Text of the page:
Life

This Travel Photographer Finds Beauty In The Most Unusual Places


Eilon Paz finds beauty in the most unusual places: vinyl records, guitar pedals, dirt biking. And then he follows his keen eye and passion to take remarkable photos. Because Paz is able to find the extraordinary in everyday life and people.

His photography is quirky, intimate, and genuinely striking. Looking at one of Paz’s portraits makes you feel like you’re sitting down with an old friend. He draws out something unique and undeniably compelling in every image. He’s passionate about his subjects and it shows. They are labors of love; the work of an artist.

We spoke to Paz about his photography this week, gladly soaking up his quiet wisdom. We talked about his life traveling the globe for the sake of an image, risking everything to follow your dreams, and the various oddities and passions that draw his eye.

[All italic captions were written by Paz.]


ANDY CARTHY (MR. SCRUFF) — MANCHESTER, UK

The soul 12-inch section of my collection doubles as a handy chair.

Can you tell me what drew you to travel photography?

First off, it’s the passion for traveling… exploring. Traveling allows you to fulfill yourself by constantly exploring new territories, meeting new people, seeing different lifestyles. You have to be naturally curious. If you can combine the traveling with making a living, then you hit gold!

What drew me into it? I’m originally from Israel, and I was establishing myself as a portrait and fashion photographer. Then, after a while, I wasn’t feeling fulfilled, in a way. I was doing really good with my career, but something inside of me was really not happy about just being static and doing the same thing over and over again, so I made a decision to dedicate at least three months of the year to take a long break and go travel.

That’s what started my travel photography career. The first story I shot was about a little town in Mexico called Tequila. You could probably guess what they make there.


Blue Agave fields surround the town of Tequila. As the sun goes down, the field’s color changes to deep blue. The town of Tequila in Jalisco, Mexico is the heart of the Tequila industry.

I shot a photo essay on spec and pitched it to an Israeli travel magazine. They published the story in their next issue. Then I took the same story and showed it to the editors of the top food magazine in Israel and they loved it and started hiring me for food and travel stories. This is how my career started to shift towards travel-based food assignments.


Churros.
Ever wonder how they are made??? Montevideo, Uruguay

Tell us one of the most striking places you’ve visited?

Mali, in West Africa, no doubt about it! That was most definitely the most intriguing, fascinating place I’ve ever been so far. Back then, while doing the research of stuff that I could cover, I found out about Festival au Desert, a music and art celebration in the heart of the Malian desert, about 50 KM from Timbuktu, and documenting this festival became one of the main goals of that trip.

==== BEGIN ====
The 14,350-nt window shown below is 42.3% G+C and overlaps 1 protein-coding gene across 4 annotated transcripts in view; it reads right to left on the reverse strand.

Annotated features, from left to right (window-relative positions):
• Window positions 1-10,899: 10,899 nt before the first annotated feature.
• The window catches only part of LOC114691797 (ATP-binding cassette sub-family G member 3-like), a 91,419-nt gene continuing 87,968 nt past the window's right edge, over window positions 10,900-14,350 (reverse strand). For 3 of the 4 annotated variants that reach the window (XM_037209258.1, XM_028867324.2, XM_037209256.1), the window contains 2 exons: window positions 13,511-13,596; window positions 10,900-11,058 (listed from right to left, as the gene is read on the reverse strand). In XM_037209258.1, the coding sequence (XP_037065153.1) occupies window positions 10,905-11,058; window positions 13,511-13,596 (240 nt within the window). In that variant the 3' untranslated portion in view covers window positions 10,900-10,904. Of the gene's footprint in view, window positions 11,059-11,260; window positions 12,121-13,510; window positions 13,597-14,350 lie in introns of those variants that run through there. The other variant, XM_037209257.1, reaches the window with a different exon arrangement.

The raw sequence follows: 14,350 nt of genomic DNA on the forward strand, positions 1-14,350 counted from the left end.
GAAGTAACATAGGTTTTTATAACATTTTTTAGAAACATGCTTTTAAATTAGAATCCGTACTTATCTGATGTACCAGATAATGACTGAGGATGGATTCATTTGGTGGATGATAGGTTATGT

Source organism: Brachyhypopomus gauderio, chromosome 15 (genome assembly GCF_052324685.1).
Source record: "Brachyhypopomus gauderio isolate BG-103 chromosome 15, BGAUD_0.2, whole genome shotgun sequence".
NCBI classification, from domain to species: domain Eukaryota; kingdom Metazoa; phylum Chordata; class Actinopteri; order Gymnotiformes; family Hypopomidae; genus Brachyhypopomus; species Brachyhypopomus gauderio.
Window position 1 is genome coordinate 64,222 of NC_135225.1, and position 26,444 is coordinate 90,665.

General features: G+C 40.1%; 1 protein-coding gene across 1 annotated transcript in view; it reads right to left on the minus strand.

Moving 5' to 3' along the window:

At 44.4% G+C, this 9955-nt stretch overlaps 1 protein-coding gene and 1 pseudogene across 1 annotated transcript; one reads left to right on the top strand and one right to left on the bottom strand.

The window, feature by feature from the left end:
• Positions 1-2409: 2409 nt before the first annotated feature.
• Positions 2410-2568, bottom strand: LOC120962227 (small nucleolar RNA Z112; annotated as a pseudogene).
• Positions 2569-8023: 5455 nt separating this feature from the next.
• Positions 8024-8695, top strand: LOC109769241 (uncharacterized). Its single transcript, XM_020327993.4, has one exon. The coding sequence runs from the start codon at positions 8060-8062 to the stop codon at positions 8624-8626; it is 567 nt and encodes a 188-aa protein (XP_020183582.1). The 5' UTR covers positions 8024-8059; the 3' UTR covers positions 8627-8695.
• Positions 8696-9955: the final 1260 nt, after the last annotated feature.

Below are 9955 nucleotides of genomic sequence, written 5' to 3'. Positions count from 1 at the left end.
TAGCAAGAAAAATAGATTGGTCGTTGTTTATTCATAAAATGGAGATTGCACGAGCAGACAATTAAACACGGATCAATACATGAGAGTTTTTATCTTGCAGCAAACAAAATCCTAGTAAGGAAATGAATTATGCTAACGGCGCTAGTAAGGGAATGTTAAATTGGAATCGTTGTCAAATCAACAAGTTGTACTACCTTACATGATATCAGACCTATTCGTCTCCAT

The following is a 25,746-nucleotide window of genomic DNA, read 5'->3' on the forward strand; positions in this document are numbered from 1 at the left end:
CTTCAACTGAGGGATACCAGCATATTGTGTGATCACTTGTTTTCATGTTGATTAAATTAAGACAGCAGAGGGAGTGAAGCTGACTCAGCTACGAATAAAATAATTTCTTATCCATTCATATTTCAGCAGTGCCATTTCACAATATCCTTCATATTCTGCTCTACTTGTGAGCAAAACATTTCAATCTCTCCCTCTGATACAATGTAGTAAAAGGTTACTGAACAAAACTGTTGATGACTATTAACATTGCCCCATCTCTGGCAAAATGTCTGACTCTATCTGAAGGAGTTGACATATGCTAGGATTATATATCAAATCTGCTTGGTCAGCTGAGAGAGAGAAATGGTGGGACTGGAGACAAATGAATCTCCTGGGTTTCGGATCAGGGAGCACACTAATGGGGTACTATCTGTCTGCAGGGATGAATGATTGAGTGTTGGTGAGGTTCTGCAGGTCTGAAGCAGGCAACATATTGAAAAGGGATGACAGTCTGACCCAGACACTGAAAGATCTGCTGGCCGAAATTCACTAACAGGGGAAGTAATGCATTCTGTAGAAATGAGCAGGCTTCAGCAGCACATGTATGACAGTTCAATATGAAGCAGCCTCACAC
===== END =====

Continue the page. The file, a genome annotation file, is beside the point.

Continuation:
A young Touareg band performs on a small stage in the Festival in the Desert. The Festival in the Desert takes place every year in mid January at an oasis near the remote town of Timbuktu.


Touareg men gathering at the Festival au Desert, Mali.

It was just an incredible experience. The festival was about an hour drive from Timbuktu, in the northern part of Mali. Just getting there was an experience worth a story. We (I was traveling with my friend, who is also a photographer) had to take overly crowded mini-buses — 5 hours to complete the 100 km ride — and then we had to find a boat, more like a large cargo canoe, to take us on a three day trip on the Niger river. To finish the trip we ended up on top of a cargo truck with a bunch of other local travelers, who were commuting to their homes, carrying whatever you can imagine. I remember that for at least two hours of that painfully bumpy ride, I was sitting on a torn down truck diesel engine, that one of the passengers brought along. It was a really wild adventure, painful and exhausting, but for us, it felt like heaven.

Everything was so raw, fresh and beautiful. It was our first trip to Africa. It struck a chord with us.


Candombe drumming
in Montevideo, Uruguay.


Candombe drumming
in Montevideo, Uruguay.

You live in Brooklyn now?

Yes. I’ve been living in Brooklyn for the past eight years.

What brought you there, specifically? And what in Brooklyn inspires you in your art?

Well, what got me to Brooklyn was … You know… the American dream! I was living in Israel, and I wanted to fulfill bigger dreams, be more successful, expand my horizons, and work in bigger industries. I did what a lot of people do, which is sort of a cliché. I came here just to follow up with my dream. Sad thing about it … I mean, it wasn’t really sad, but the timing was the worst! It was 2008, the big recession, no jobs to be found. The industry was really silent. There was nothing going on. That eventually turned out to be a good thing for me, because it motivated me to work on a personal project, just because I wasn’t working at all.